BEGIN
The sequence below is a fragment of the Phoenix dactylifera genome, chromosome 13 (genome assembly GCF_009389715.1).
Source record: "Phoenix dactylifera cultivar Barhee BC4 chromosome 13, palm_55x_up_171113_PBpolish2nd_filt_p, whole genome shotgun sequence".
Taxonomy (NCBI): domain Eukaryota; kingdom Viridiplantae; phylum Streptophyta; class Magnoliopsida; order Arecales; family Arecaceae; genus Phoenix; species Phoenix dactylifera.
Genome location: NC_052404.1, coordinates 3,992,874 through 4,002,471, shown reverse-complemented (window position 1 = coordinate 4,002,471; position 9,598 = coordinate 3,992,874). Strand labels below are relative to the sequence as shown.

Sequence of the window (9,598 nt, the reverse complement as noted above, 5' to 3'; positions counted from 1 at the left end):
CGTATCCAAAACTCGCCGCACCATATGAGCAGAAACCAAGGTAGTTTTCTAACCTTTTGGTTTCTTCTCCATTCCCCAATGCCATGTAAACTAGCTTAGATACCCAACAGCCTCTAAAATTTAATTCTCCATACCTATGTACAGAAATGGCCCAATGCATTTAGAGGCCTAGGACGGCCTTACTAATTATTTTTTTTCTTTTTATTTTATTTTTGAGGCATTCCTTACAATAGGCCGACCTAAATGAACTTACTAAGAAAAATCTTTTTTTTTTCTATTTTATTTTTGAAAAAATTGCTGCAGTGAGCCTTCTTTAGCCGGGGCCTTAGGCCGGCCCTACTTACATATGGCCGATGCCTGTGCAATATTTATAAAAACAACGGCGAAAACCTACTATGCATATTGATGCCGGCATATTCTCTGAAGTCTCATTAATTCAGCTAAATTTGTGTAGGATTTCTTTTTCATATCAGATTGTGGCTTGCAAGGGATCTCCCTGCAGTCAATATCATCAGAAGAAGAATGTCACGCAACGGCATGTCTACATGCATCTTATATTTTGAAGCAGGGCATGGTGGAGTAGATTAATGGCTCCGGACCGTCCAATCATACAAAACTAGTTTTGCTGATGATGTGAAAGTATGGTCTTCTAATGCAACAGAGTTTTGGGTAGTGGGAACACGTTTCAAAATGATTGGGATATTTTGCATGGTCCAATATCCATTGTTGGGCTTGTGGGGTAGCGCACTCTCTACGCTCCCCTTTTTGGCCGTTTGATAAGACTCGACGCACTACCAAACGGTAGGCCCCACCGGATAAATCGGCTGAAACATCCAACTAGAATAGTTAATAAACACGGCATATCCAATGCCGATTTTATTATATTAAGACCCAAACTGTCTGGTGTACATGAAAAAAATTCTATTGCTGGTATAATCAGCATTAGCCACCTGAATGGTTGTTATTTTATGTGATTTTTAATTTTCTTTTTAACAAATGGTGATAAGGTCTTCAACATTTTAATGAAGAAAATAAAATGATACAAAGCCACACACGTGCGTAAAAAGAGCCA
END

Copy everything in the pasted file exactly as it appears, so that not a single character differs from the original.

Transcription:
The sequence below is a fragment of the Phoenix dactylifera genome, chromosome 13 (genome assembly GCF_009389715.1).
Source record: "Phoenix dactylifera cultivar Barhee BC4 chromosome 13, palm_55x_up_171113_PBpolish2nd_filt_p, whole genome shotgun sequence".
Taxonomy (NCBI): domain Eukaryota; kingdom Viridiplantae; phylum Streptophyta; class Magnoliopsida; order Arecales; family Arecaceae; genus Phoenix; species Phoenix dactylifera.
Genome location: NC_052404.1, coordinates 3,992,874 through 4,002,471, shown reverse-complemented (window position 1 = coordinate 4,002,471; position 9,598 = coordinate 3,992,874). Strand labels below are relative to the sequence as shown.

Sequence of the window (9,598 nt, the reverse complement as noted above, 5' to 3'; positions counted from 1 at the left end):
CGTATCCAAAACTCGCCGCACCATATGAGCAGAAACCAAGGTAGTTTTCTAACCTTTTGGTTTCTTCTCCATTCCCCAATGCCATGTAAACTAGCTTAGATACCCAACAGCCTCTAAAATTTAATTCTCCATACCTATGTACAGAAATGGCCCAATGCATTTAGAGGCCTAGGACGGCCTTACTAATTATTTTTTTTCTTTTTATTTTATTTTTGAGGCATTCCTTACAATAGGCCGACCTAAATGAACTTACTAAGAAAAATCTTTTTTTTTTCTATTTTATTTTTGAAAAAATTGCTGCAGTGAGCCTTCTTTAGCCGGGGCCTTAGGCCGGCCCTACTTACATATGGCCGATGCCTGTGCAATATTTATAAAAACAACGGCGAAAACCTACTATGCATATTGATGCCGGCATATTCTCTGAAGTCTCATTAATTCAGCTAAATTTGTGTAGGATTTCTTTTTCATATCAGATTGTGGCTTGCAAGGGATCTCCCTGCAGTCAATATCATCAGAAGAAGAATGTCACGCAACGGCATGTCTACATGCATCTTATATTTTGAAGCAGGGCATGGTGGAGTAGATTAATGGCTCCGGACCGTCCAATCATACAAAACTAGTTTTGCTGATGATGTGAAAGTATGGTCTTCTAATGCAACAGAGTTTTGGGTAGTGGGAACACGTTTCAAAATGATTGGGATATTTTGCATGGTCCAATATCCATTGTTGGGCTTGTGGGGTAGCGCACTCTCTACGCTCCCCTTTTTGGCCGTTTGATAAGACTCGACGCACTACCAAACGGTAGGCCCCACCGGATAAATCGGCTGAAACATCCAACTAGAATAGTTAATAAACACGGCATATCCAATGCCGATTTTATTATATTAAGACCCAAACTGTCTGGTGTACATGAAAAAAATTCTATTGCTGGTATAATCAGCATTAGCCACCTGAATGGTTGTTATTTTATGTGATTTTTAATTTTCTTTTTAACAAATGGTGATAAGGTCTTCAACATTTTAATGAAGAAAATAAAATGATACAAAGCCACACACGTGCGTAAAAAGAGCCA